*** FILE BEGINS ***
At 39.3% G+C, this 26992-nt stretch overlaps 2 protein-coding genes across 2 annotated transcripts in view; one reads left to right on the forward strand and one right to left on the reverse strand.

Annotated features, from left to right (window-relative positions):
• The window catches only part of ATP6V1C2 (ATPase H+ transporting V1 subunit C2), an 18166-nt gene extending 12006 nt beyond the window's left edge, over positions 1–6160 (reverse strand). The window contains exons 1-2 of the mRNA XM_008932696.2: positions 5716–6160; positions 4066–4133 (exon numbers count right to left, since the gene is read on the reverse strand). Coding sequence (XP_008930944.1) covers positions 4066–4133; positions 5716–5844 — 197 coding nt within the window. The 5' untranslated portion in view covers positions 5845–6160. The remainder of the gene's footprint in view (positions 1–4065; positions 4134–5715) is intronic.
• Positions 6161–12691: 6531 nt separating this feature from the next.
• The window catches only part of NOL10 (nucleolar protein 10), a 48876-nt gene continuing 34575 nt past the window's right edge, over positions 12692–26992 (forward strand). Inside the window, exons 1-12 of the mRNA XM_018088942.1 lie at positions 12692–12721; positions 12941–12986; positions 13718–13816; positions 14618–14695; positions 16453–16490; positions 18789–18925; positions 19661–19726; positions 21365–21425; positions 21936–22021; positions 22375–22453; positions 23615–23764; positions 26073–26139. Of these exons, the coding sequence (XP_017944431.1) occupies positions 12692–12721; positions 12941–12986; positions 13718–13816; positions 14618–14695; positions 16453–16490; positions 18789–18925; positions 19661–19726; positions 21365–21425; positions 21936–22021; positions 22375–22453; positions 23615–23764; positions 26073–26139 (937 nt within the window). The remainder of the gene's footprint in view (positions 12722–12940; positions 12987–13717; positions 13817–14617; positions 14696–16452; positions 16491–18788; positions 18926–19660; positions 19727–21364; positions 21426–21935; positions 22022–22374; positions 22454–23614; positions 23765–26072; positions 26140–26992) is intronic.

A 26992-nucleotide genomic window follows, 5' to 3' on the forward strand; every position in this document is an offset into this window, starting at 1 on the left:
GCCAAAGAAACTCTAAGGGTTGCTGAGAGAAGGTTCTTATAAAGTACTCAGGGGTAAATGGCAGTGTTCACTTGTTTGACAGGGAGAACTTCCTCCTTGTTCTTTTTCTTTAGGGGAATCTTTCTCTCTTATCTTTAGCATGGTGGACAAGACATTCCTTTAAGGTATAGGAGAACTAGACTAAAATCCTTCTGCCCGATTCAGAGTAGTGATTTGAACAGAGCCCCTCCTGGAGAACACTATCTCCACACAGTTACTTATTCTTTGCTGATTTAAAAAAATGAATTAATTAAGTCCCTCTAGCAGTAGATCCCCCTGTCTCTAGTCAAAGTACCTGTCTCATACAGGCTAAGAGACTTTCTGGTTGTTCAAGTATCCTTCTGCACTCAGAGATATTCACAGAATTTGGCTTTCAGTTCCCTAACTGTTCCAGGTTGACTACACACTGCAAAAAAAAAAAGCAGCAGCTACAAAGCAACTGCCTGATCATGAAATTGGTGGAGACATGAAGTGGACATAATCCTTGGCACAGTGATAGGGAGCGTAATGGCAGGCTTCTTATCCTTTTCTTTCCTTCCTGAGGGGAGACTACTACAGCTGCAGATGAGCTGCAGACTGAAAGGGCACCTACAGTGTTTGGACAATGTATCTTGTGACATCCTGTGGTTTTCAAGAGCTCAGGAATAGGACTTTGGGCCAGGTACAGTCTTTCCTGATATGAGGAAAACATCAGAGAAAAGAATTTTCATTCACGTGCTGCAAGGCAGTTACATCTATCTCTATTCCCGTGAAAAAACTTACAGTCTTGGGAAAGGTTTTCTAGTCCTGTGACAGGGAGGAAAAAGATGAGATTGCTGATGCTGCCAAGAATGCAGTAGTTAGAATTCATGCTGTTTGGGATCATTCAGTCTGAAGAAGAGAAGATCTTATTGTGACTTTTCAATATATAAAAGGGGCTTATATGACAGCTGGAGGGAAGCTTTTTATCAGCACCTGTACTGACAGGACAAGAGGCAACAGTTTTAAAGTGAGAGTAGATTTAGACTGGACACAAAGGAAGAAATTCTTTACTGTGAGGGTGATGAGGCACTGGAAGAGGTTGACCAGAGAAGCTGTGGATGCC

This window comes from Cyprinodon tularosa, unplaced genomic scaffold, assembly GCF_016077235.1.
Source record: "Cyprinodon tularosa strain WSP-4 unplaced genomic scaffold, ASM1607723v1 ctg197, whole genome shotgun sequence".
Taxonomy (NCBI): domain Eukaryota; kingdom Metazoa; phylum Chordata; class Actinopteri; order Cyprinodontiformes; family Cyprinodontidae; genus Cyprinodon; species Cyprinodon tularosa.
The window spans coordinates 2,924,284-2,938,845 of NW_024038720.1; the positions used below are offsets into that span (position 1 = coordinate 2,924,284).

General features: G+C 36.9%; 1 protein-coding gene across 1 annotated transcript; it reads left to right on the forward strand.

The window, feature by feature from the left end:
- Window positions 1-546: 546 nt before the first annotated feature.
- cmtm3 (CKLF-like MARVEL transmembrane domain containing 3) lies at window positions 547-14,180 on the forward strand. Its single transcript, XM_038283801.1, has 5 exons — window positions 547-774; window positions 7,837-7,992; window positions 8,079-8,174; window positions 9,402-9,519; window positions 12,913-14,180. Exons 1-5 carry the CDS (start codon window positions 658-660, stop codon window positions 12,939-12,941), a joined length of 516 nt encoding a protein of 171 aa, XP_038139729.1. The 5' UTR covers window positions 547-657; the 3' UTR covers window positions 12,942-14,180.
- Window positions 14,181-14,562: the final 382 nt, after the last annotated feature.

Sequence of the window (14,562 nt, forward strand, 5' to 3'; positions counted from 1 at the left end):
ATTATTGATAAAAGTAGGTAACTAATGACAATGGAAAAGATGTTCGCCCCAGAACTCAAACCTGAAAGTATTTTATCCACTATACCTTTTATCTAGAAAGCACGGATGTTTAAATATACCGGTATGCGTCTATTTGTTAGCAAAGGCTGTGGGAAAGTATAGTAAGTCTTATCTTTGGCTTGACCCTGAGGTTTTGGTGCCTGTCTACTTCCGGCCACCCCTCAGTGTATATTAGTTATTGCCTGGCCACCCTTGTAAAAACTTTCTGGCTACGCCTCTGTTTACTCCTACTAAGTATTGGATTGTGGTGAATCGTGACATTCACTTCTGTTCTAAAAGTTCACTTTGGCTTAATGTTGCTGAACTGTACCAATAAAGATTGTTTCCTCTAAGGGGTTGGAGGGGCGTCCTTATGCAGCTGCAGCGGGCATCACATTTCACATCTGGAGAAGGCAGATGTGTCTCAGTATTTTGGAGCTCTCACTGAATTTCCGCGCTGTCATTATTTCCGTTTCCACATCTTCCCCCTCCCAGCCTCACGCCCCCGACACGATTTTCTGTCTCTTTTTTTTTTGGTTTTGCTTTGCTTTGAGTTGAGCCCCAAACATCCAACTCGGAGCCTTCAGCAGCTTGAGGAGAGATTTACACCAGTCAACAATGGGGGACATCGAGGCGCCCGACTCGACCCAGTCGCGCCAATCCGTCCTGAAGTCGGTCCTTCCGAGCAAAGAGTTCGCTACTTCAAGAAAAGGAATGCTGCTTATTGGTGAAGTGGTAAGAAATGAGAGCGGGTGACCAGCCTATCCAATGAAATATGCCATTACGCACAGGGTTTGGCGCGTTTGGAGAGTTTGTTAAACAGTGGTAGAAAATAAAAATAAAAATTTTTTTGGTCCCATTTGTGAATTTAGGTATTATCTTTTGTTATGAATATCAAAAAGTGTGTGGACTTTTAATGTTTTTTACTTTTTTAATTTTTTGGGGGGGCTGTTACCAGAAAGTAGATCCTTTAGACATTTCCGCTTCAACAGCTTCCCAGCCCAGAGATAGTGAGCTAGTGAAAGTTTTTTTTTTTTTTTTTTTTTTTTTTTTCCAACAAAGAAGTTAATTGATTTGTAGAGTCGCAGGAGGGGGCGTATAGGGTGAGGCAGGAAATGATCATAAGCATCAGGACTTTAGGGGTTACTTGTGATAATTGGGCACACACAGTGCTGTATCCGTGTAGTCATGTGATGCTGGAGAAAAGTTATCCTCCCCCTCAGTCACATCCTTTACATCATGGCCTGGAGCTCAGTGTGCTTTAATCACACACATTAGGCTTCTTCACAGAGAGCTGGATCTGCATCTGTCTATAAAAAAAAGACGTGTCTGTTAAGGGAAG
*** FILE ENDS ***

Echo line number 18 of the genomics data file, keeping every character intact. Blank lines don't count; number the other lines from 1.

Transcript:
ATTATTGATAAAAGTAGGTAACTAATGACAATGGAAAAGATGTTCGCCCCAGAACTCAAACCTGAAAGTATTTTATCCACTATACCTTTTATCTAGAAAGCACGGATGTTTAAATATACCGGTATGCGTCTATTTGTTAGCAAAGGCTGTGGGAAAGTATAGTAAGTCTTATCTTTGGCTTGACCCTGAGGTTTTGGTGCCTGTCTACTTCCGGCCACCCCTCAGTGTATATTAGTTATTGCCTGGCCACCCTTGTAAAAACTTTCTGGCTACGCCTCTGTTTACTCCTACTAAGTATTGGATTGTGGTGAATCGTGACATTCACTTCTGTTCTAAAAGTTCACTTTGGCTTAATGTTGCTGAACTGTACCAATAAAGATTGTTTCCTCTAAGGGGTTGGAGGGGCGTCCTTATGCAGCTGCAGCGGGCATCACATTTCACATCTGGAGAAGGCAGATGTGTCTCAGTATTTTGGAGCTCTCACTGAATTTCCGCGCTGTCATTATTTCCGTTTCCACATCTTCCCCCTCCCAGCCTCACGCCCCCGACACGATTTTCTGTCTCTTTTTTTTTTGGTTTTGCTTTGCTTTGAGTTGAGCCCCAAACATCCAACTCGGAGCCTTCAGCAGCTTGAGGAGAGATTTACACCAGTCAACAATGGGGGACATCGAGGCGCCCGACTCGACCCAGTCGCGCCAATCCGTCCTGAAGTCGGTCCTTCCGAGCAAAGAGTTCGCTACTTCAAGAAAAGGAATGCTGCTTATTGGTGAAGTGGTAAGAAATGAGAGCGGGTGACCAGCCTATCCAATGAAATATGCCATTACGCACAGGGTTTGGCGCGTTTGGAGAGTTTGTTAAACAGTGGTAGAAAATAAAAATAAAAATTTTTTTGGTCCCATTTGTGAATTTAGGTATTATCTTTTGTTATGAATATCAAAAAGTGTGTGGACTTTTAATGTTTTTTACTTTTTTAATTTTTTGGGGGGGCTGTTACCAGAAAGTAGATCCTTTAGACATTTCCGCTTCAACAGCTTCCCAGCCCAGAGATAGTGAGCTAGTGAAAGTTTTTTTTTTTTTTTTTTTTTTTTTTTTCCAACAAAGAAGTTAATTGATTTGTAGAGTCGCAGGAGGGGGCGTATAGGGTGAGGCAGGAAATGATCATAAGCATCAGGACTTTAGGGGTTACTTGTGATAATTGGGCACACACAGTGCTGTATCCGTGTAGTCATGTGATGCTGGAGAAAAGTTATCCTCCCCCTCAGTCACATCCTTTACATCATGGCCTGGAGCTCAGTGTGCTTTAATCACACACATTAGGCTTCTTCACAGAGAGCTGGATCTGCATCTGTCTATAAAAAAAAGACGTGTCTGTTAAGGGAAG